The neighborhood bands together and one-by-one succeeds in getting these menaces to settle down. But there's a holdout—and it's the worst of all. The noise from that place is tremendous, the fires they burn are bigger than anyone's, and they drive with their eyes closed.

Meet the power plant family, America's worst toxic air polluters.

View Liz Judge's blog posts
22 November 2011, 4:16 PM
So this is what you mean by EPA's "War on coal" and EPA's "job-killing regulations"?
The jig is up: New data shows coal mining regulations are creating jobs, not killing them.

A little-covered news item from Nov. 18 bears much more attention. The Charleston Gazette's Ken Ward reported on some new data that blows the top off two years of coal industry lies and spin: Obama's so-called "job-killing regulations" and "war on coal" are not actually killing jobs, they are CREATING JOBS! We've been saying it all along, but here's the proof.

Since the Obama administration has taken initial steps to crack down on the coal industry's rampant pollution, which is contaminating waters and air across the nation, exposing families and communities to carcinogenic and poisonous toxic pollution, coal mining jobs have increased. By 10 percent! Since Obama's EPA began increasing mountaintop-removal-related protections on streams and waters!

View Liz Judge's blog posts
14 November 2011, 2:17 PM
Will the Senate defeat a Dirty Water Amendment this week?
The Barrasso/Heller Dirty Water Amendment would wipe out pollution limits for streams, brooks, wetlands, lakes and other waters in every state.

From early morning tadpole pursuits to sunset creek walks, my summer days started and ended in the creek that ran behind my home. My dad built a bridge across the creek, but for our neighborhood gang of rascals, well, there was no use for such bridges when we could splash and wade right through that water. Whether we were forging the stream or sitting cross-legged in it with our heads above the water, exploding with impish giggles, this creek was as much our home as our bedrooms 50 yards away. And when we outgrew the shallow waters of our backyard creek, my siblings and I took our energies to nearby Lake Erie, where we swam in deeper, more mysterious waters.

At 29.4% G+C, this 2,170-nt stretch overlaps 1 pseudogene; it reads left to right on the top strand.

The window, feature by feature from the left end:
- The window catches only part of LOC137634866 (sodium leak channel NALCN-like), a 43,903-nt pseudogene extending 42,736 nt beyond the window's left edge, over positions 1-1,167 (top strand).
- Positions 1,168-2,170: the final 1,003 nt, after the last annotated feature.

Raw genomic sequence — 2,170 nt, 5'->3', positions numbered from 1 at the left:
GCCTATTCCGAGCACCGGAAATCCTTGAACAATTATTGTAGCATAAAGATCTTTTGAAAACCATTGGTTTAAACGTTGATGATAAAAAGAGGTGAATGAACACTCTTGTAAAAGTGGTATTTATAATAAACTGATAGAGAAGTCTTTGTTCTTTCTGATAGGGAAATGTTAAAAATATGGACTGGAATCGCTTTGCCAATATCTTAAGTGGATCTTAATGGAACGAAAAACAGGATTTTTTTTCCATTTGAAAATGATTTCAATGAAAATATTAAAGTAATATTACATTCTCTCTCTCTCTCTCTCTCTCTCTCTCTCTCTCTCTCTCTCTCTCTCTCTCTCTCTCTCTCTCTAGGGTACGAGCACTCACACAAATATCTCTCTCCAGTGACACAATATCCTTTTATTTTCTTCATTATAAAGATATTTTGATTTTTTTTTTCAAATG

Many people have memories of swimming, fishing, wading, visiting, or skipping rocks in waters during their youth—whether those ran through their hometowns or were the destinations of family travels. That these waters were safe for recreation—or even drinking water—was no accident. Our nation’s Clean Water Act is the force that has allowed us to fish and swim and sip our water without ill consequences.

But today, the Clean Water Act and 59 percent of our nation’s streams and headwaters are in peril. The danger facing our nation’s waters, along with all the little kids who want to play in them, has arrived in an amendment by Senators John Barrasso (R-WY) and Dean Heller (R-NV).

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View Jessica Knoblauch's blog posts
11 November 2011, 9:44 AM
Bottle ban block, productive breathing, protest rings
Photo courtesy of Elvert Barnes

Energy companies dodge taxes while getting rich off subsidies 
Most people try to pay as little in taxes as possible, but energy companies like Exxon Mobil and PG&E have taken tax dodging to the extreme by actually making money off taxpayers while paying zero dollars in taxes, reports ThinkProgress. According to an analysis by the Citizens for Tax Justice and the Institute on Taxation and Economic Policy, 32 companies in the fossil-fuel industry “transformed a tax responsibility of $17.3 billion…into tax benefits of $6.5 billion” between 2008 and 2010 through such financial wizardry as tax breaks, government-funded subsidies and “questionable tax dodging.” ' As the report’s authors note, “It seems rather odd, not to mention highly wasteful, that the industries with the largest subsidies (driven in part by their large share of total profits) are ones that would seem to need them least.” It’s rather odd, indeed, especially when average Americans are paying record prices at the gas pump.   

Coca-Cola drinks to successfully blocking Grand Canyon bottle ban
The nation’s top parks official recently blocked a plastic water bottle ban in the Grand Canyon after meeting with Coca-Cola, a major park foundation donor, reports the New York Times. Plastic bottles make up approximately one-third of the park’s total waste stream and are reportedly the “single biggest source of trash” found in the Grand Canyon. The plastic water bottle ban was scheduled to go into effect in 2012, but was shelved after Coca-Cola officials met with members of the National Park Foundation and expressed their “concerns” about the ban, such as the issue of limiting “personal choice.” Of course, both parties deny that Coca-Cola’s million dollar donations have anything to do with the park’s about-face on the issue. But even though the park won’t be going through with the ban, park officials have already installed about $300,000 worth of water filling stations so hikers and wildlife watchers can still make it their personal choice to not trash the canyon by bringing their own reusable bottles.